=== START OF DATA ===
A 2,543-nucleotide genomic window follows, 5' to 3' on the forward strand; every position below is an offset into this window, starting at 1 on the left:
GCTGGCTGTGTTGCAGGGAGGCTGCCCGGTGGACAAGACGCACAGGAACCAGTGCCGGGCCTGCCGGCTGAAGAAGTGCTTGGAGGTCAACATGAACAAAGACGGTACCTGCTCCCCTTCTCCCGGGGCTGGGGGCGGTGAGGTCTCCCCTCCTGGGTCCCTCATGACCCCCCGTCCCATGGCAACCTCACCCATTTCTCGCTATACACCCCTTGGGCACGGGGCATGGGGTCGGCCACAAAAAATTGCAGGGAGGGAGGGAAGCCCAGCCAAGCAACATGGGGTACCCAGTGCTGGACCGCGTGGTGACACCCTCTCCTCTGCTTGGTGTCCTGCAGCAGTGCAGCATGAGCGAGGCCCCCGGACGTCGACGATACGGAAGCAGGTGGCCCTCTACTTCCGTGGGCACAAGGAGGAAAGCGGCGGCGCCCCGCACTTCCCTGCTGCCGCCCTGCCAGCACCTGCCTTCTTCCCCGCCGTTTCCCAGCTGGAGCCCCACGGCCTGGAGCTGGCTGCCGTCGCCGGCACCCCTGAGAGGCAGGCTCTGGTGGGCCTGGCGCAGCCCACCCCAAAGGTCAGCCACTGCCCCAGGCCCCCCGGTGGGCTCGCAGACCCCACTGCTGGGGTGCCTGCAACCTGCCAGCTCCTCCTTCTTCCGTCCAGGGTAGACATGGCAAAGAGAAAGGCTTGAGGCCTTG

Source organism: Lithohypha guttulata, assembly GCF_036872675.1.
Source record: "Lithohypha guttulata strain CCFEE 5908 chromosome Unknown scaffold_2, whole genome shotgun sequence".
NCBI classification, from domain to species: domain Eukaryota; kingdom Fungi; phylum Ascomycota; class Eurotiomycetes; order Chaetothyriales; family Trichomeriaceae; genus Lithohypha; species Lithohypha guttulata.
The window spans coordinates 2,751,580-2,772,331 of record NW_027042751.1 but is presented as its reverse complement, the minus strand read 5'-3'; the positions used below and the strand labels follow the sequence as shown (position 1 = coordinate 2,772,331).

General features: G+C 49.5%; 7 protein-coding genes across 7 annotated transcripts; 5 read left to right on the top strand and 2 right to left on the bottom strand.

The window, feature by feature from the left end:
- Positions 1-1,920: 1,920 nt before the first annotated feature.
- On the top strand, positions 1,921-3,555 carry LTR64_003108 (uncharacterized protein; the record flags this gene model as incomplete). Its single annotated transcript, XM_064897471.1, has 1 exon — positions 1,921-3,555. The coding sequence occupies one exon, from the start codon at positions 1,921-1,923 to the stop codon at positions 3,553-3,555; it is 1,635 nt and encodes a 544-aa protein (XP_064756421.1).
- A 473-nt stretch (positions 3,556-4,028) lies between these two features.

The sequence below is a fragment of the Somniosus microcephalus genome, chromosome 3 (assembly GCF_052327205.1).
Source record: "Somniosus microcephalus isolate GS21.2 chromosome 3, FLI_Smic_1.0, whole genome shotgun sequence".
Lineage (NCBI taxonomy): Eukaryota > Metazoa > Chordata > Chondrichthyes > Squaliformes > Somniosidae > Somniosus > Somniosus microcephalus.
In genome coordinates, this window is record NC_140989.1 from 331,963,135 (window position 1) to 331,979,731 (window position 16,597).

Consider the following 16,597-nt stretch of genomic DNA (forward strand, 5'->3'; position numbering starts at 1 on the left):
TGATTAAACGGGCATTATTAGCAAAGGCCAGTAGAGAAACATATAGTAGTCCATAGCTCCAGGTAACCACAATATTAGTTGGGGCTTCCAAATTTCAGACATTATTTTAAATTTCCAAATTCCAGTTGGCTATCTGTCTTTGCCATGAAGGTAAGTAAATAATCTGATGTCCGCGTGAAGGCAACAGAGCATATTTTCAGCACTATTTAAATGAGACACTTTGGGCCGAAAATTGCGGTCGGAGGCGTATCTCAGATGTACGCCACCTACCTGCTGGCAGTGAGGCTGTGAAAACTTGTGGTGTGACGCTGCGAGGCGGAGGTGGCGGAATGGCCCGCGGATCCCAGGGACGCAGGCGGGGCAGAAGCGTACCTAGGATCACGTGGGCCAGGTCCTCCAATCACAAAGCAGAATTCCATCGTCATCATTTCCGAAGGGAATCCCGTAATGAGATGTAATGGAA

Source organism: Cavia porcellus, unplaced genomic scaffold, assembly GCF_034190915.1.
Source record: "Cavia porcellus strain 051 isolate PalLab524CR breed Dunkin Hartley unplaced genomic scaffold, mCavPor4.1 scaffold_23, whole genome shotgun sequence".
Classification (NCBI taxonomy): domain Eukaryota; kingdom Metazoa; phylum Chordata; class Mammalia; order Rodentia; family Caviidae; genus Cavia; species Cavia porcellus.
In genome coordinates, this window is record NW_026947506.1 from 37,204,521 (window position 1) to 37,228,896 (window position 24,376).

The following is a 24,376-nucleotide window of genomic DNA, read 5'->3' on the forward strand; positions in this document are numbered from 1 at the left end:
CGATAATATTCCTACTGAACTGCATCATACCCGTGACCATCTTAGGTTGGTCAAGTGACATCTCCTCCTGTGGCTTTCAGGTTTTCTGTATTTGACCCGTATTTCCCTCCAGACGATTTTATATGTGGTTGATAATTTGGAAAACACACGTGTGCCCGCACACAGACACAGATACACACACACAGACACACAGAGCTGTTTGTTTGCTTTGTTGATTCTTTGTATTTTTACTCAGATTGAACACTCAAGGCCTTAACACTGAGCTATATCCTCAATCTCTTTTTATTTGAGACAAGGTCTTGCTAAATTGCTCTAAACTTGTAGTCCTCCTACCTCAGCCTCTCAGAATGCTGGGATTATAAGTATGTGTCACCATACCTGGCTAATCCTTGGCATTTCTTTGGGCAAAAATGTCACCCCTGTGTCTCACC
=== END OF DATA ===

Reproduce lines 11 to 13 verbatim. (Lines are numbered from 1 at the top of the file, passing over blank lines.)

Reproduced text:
- A 473-nt stretch (positions 3,556-4,028) lies between these two features.

The sequence below is a fragment of the Somniosus microcephalus genome, chromosome 3 (assembly GCF_052327205.1).
Source record: "Somniosus microcephalus isolate GS21.2 chromosome 3, FLI_Smic_1.0, whole genome shotgun sequence".